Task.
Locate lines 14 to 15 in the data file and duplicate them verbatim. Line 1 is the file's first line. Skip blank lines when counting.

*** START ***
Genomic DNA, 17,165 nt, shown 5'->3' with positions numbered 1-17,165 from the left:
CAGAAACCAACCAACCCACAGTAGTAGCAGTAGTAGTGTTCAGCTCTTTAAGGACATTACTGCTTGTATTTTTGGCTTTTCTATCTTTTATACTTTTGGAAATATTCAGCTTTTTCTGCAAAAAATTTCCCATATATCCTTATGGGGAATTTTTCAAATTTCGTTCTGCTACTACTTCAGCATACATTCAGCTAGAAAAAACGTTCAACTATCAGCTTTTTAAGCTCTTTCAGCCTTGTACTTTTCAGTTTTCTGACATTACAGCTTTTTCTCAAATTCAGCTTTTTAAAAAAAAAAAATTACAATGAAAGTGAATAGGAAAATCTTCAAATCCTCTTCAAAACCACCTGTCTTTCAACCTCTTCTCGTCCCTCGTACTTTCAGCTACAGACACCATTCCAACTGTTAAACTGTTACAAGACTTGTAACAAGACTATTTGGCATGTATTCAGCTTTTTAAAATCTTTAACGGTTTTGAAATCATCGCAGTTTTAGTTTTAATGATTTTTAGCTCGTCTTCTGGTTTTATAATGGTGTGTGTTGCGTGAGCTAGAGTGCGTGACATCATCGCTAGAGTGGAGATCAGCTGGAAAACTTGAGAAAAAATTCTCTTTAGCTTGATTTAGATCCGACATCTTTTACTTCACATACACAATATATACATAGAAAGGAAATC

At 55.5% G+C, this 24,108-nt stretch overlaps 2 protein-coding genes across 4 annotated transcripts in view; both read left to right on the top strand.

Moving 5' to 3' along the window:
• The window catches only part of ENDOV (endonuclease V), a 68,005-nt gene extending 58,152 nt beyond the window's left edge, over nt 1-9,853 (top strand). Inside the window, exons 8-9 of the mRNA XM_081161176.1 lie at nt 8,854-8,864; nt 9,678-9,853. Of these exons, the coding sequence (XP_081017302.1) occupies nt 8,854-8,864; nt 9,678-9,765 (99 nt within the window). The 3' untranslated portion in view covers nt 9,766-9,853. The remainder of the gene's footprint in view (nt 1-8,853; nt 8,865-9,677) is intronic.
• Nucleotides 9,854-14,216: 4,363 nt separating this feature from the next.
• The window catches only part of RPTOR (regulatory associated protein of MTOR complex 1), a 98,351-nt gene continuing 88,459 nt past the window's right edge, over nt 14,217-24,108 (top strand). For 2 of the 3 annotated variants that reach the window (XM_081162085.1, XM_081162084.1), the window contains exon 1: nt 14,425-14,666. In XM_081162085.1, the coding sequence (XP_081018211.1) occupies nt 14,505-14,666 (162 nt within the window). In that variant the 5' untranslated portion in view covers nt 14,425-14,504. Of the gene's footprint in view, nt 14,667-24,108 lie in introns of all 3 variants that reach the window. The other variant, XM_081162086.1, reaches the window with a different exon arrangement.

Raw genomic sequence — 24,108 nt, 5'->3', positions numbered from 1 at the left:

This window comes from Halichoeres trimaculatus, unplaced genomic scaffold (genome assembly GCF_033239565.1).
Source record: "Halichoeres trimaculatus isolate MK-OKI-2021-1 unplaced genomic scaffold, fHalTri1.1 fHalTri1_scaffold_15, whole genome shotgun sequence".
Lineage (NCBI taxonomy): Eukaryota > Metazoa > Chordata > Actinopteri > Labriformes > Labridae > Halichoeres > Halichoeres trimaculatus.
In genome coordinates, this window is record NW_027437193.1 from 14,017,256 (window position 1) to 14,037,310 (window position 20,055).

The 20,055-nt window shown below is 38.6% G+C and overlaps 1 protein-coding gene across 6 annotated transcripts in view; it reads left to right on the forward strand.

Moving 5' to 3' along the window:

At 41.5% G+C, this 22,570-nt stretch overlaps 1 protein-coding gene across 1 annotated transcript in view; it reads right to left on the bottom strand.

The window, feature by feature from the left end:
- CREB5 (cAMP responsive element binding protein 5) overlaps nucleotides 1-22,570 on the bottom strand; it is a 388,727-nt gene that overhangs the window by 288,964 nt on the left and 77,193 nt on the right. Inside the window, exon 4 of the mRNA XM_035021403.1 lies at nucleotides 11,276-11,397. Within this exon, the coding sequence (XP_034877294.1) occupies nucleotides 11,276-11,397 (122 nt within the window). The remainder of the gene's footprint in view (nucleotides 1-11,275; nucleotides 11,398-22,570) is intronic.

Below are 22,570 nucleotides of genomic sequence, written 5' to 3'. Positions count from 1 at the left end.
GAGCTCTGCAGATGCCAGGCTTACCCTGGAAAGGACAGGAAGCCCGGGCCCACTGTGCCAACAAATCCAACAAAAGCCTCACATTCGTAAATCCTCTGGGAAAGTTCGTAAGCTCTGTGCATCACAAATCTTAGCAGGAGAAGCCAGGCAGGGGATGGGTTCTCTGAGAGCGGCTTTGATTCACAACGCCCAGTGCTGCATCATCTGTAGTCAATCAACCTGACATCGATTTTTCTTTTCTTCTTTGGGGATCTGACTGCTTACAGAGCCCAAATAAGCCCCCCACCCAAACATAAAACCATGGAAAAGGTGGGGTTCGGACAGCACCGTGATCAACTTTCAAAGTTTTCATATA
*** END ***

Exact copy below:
Moving 5' to 3' along the window:

At 41.5% G+C, this 22,570-nt stretch overlaps 1 protein-coding gene across 1 annotated transcript in view; it reads right to left on the bottom strand.